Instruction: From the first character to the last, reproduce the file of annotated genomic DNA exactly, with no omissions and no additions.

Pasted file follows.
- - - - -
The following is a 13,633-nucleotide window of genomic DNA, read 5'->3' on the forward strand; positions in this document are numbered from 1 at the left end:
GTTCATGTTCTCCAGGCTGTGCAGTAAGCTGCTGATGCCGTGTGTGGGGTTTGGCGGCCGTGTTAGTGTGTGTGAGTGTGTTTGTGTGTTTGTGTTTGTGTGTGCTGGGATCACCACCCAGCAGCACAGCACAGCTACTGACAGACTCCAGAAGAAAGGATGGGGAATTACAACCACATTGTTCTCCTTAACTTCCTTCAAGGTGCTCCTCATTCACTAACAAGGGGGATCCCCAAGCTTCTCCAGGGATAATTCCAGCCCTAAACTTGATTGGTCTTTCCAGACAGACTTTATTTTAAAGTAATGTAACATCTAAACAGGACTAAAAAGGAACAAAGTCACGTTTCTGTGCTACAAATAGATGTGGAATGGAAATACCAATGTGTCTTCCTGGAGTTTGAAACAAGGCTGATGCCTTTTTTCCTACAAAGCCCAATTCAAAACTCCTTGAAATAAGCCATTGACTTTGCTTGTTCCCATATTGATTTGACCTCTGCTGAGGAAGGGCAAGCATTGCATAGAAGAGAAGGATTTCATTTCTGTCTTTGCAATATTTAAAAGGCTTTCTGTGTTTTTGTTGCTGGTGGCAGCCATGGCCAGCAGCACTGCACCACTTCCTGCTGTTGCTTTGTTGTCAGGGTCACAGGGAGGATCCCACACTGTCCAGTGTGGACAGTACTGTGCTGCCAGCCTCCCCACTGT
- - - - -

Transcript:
The following is a 13,633-nucleotide window of genomic DNA, read 5'->3' on the forward strand; positions in this document are numbered from 1 at the left end:
GTTCATGTTCTCCAGGCTGTGCAGTAAGCTGCTGATGCCGTGTGTGGGGTTTGGCGGCCGTGTTAGTGTGTGTGAGTGTGTTTGTGTGTTTGTGTTTGTGTGTGCTGGGATCACCACCCAGCAGCACAGCACAGCTACTGACAGACTCCAGAAGAAAGGATGGGGAATTACAACCACATTGTTCTCCTTAACTTCCTTCAAGGTGCTCCTCATTCACTAACAAGGGGGATCCCCAAGCTTCTCCAGGGATAATTCCAGCCCTAAACTTGATTGGTCTTTCCAGACAGACTTTATTTTAAAGTAATGTAACATCTAAACAGGACTAAAAAGGAACAAAGTCACGTTTCTGTGCTACAAATAGATGTGGAATGGAAATACCAATGTGTCTTCCTGGAGTTTGAAACAAGGCTGATGCCTTTTTTCCTACAAAGCCCAATTCAAAACTCCTTGAAATAAGCCATTGACTTTGCTTGTTCCCATATTGATTTGACCTCTGCTGAGGAAGGGCAAGCATTGCATAGAAGAGAAGGATTTCATTTCTGTCTTTGCAATATTTAAAAGGCTTTCTGTGTTTTTGTTGCTGGTGGCAGCCATGGCCAGCAGCACTGCACCACTTCCTGCTGTTGCTTTGTTGTCAGGGTCACAGGGAGGATCCCACACTGTCCAGTGTGGACAGTACTGTGCTGCCAGCCTCCCCACTGT